If Old Aprons Could Talk by Marta Strong
It is amazing how a plain old apron can stir up so many memories and emotions. This apron is not fancy and the pockets resemble two patches sewn on each side of the front. The shape of the apron is flat and made from a feed sack cloth. The front narrows as it rises up towards the neck and it has a cloth strip attached on each corner that slips over the head to create a bib effect. At the wide part of the apron are hemmed strips of cloth sewn on each side. These strips tie in the back and hold the apron on. This particular apron is rather large and could easily cover a woman of size.
My grandmother was a good sized lady in stature. She definitely was a hard worker and her apron was very important to her. The only time I remember my grandmother without her apron was when she went to town or to church. I cherish that old apron. I proudly display it in my living room with grandmother’s dough bowl, rolling pin and biscuit cutter. I also have a photo of grandmother wearing that same apron. She is coming out the back door of her house and down the steps with a big beautiful smile.
The feed truck would deliver supplies to Grandmother and Granddaddy’s farm. Grandmother was very careful choosing which bags of seed she wanted. There would be so many sacks, so many colors, and so many patterns to choose from. Of course, after the contents of the sacks were fed to the animals, grandmother would wash the sacks very carefully and hang them out t dry. She used the clean sacks to make dresses, quilt tops, even pillowcases, and of course, aprons.
Grandmother and I used to walk past the barn, the tool shed, and the hog lot, then on down the hill where an old tree grew twisted over and up, like a horse. She and I both would have a good laugh. Then we ventured on through the pastures and under the electric wire fence, I just knew I would accidentally touch it and electrocute myself to death. Grandmother would just take a stick and lift it up and let me ease through. Above the pasture was a huge orchard where we would gather apples and pears. Grandmother would pull the corners of her apron up and load it full with the delicious delicacies.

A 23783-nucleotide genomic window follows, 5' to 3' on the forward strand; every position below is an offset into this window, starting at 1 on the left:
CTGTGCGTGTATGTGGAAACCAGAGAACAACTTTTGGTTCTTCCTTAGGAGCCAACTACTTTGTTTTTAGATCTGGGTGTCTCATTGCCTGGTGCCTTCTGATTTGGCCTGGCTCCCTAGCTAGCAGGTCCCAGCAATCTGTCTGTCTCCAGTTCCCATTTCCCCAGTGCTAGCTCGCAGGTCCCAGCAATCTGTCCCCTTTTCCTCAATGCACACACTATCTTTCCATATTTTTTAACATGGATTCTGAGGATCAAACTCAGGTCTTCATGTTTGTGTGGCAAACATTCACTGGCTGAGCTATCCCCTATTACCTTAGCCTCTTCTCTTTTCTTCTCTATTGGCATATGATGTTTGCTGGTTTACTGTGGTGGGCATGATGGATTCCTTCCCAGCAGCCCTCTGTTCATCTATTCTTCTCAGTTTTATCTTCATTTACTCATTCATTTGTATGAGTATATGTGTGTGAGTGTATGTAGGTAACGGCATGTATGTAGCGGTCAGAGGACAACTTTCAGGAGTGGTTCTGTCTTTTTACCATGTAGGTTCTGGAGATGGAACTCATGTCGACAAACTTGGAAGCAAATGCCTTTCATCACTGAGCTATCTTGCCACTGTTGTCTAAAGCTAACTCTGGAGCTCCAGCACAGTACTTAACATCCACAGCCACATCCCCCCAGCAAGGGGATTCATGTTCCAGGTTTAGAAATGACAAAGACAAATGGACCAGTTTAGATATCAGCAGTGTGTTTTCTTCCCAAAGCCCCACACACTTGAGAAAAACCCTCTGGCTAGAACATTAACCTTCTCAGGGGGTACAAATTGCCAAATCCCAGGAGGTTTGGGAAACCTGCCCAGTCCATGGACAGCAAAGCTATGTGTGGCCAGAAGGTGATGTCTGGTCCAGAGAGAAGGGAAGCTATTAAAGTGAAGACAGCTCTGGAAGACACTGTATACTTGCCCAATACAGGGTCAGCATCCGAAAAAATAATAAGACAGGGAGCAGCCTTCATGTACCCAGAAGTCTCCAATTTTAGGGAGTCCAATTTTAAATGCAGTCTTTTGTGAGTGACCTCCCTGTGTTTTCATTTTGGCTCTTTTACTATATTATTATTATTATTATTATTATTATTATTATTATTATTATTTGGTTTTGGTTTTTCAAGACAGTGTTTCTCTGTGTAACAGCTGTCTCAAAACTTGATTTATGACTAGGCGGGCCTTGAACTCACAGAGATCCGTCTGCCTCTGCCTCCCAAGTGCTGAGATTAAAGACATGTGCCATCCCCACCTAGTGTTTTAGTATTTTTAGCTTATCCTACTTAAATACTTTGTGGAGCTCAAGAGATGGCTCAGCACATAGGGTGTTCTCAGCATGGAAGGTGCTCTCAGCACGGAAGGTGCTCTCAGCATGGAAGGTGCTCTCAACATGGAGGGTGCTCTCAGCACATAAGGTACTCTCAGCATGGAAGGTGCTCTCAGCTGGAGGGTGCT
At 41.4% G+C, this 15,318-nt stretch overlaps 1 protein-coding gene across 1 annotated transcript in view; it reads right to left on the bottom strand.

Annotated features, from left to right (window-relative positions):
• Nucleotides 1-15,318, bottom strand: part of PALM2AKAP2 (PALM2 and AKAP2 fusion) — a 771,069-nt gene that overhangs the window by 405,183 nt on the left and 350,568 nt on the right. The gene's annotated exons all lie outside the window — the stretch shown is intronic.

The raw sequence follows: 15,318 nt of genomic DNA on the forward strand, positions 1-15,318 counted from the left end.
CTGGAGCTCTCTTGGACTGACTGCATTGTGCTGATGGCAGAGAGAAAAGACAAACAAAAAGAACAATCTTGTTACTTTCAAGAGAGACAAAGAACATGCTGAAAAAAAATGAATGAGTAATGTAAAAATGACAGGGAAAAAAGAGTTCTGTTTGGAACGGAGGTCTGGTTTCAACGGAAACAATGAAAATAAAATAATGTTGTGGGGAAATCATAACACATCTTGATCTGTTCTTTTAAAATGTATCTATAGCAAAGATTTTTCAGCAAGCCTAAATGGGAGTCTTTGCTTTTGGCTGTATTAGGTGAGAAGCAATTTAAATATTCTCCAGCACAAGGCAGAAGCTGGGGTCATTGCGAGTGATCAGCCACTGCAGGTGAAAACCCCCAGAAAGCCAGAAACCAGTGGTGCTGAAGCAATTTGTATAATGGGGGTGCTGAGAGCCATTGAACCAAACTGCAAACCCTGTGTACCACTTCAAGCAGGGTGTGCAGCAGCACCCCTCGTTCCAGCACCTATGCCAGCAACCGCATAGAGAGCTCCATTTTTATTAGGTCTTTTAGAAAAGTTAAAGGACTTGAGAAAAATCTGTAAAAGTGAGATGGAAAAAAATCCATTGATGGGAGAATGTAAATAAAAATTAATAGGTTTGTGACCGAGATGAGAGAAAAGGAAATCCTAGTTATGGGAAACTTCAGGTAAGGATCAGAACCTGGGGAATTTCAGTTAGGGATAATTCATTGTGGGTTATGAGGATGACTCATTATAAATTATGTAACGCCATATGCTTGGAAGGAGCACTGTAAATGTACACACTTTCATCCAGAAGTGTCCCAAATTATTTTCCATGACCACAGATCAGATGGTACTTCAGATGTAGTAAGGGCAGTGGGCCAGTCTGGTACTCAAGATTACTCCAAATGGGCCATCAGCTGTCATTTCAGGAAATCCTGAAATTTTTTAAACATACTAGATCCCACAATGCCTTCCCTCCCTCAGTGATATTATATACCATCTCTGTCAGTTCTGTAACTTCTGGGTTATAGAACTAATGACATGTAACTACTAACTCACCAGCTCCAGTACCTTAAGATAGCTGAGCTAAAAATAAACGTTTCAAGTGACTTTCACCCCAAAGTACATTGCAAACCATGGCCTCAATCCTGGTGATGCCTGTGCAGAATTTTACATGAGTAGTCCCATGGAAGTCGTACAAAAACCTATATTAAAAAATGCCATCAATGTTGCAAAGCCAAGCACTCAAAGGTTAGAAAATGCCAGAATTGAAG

Often I would play outside while Grandmother was busy cooking. Sometimes I would smell homemade bread as she was taking it from the oven. Usually bare-footed I would run to the house, being careful not to step in chicken poop. Then she would pull a big hunk of homemade bread off the end of the loaf, load it down with freshly churned butter and hand it to me. Yummy good! I could have eaten a whole loaf. One time my Dad told me that grandmother made seven pies and had placed them in the pie safe. He said he knew he would get in trouble if he cut one of them and ate a slice. So, he just ate a whole pie, washed the pan, and grandmother never knew.
Grandmother would rise early each morning and head out to the barn to milk the cows. Sometimes she had to tie the cow’s tail with a piece of twine to keep it from swishing her in the face. If she had a real contrary cow that kicked at her, then she would use a contraption on the cow’s two back legs. This would hold the two feet together so the cow couldn’t kick the milker or knock over the milk bucket while the cow was being milked. There were always some wild cats and kittens in and around the barn. Grandmother would pull a cow’s teat over and squirt milk in their mouths while she milked. It wouldn’t take grandmother very long to fill up the bucket. She tried to teach me how to milk, but I was too slow.